While family courts will always consider the child’s best interests when determining child custody matters, a child’s wishes, or preferences can’t be the main deciding factor. But if the child is 12 years old or older, they will hear the child’s wishes regarding which parent they want to live with.

How should I deal with the CPS?

Whenever the Texas Child Protective Services (CPS) is involved, talk to an attorney right away. The CPS investigates the charges and allegations of child neglect, exploitation, or abuse, and unfortunately, CPS investigations typically result in devastating outcomes for many families. Our Sans Antonio child custody and support attorney can review your case and advise you on the most appropriate actions moving forward.

How long do child support payments last?

Child support payments normally last until the child graduates from high school or turns 18, whichever happens later. But if the child has a physical or mental disability, support payments will continue for as long as the child needs them. Also, back payments must be paid in full.

It’s also important to note that child support payments may impact a child’s eligibility for Medicaid and other public benefits. An attorney can help you create a special needs trust instead of child support, depending on your circumstances.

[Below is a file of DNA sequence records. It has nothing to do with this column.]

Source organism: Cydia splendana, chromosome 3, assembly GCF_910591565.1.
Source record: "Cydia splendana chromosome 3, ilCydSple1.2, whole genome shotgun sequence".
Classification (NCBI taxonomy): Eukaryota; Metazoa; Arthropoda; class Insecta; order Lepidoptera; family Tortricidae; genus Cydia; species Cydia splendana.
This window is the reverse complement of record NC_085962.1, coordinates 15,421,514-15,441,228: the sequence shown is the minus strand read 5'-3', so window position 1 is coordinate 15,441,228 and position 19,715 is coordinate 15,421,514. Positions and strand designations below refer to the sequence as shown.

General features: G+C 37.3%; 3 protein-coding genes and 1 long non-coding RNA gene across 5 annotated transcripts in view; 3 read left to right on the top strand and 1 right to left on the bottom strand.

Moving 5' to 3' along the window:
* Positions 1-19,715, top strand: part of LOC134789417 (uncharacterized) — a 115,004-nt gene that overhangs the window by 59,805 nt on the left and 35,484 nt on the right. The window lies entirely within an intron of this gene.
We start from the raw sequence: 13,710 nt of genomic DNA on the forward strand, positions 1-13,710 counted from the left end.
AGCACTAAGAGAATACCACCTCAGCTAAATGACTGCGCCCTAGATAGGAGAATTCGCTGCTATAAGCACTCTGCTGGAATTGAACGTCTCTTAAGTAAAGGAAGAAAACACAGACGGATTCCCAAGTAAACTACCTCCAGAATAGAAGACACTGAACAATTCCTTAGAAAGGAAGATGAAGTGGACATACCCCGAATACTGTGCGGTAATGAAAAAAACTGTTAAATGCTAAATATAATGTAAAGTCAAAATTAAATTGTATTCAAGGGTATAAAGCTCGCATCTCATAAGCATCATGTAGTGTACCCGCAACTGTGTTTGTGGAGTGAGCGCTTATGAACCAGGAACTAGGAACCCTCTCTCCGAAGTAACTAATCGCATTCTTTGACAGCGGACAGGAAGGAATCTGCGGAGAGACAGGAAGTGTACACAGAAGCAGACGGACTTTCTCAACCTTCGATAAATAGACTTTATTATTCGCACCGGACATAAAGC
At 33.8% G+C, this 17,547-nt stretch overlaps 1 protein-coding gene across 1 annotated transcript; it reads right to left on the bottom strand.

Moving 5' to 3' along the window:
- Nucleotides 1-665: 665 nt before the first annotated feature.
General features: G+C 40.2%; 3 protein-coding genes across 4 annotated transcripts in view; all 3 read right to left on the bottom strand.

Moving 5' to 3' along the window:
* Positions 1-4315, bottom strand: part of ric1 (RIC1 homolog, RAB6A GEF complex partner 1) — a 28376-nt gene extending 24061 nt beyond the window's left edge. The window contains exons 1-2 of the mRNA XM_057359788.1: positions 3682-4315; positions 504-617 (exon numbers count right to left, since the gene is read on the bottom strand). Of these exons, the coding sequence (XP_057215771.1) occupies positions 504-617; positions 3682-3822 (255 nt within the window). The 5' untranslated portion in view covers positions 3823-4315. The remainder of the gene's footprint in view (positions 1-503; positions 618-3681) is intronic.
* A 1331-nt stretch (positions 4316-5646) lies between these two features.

Find Out What Our Seasoned San Antonio Child Custody and Support Attorneys Can Do For You

When it comes to child custody, support, and visitation rights, you deserve to be represented by an attorney that will champion your interests and legal rights. The San Antonio child custody and support attorneys of Hoelscher Gebbia Cepeda, PLLC, are committed to providing legal advice and services that will safeguard and ensure you and your family’s best interests.

We will also continue working with your family to modify and enforce existing court orders relating to custody, support, and visitation, so your parental responsibilities and rights will always reflect your family’s current circumstances.

You can call our office at 210-222-9132 or fill out our online contact form to set up an appointment and discuss your case with our San Antonio child custody and support attorneys today.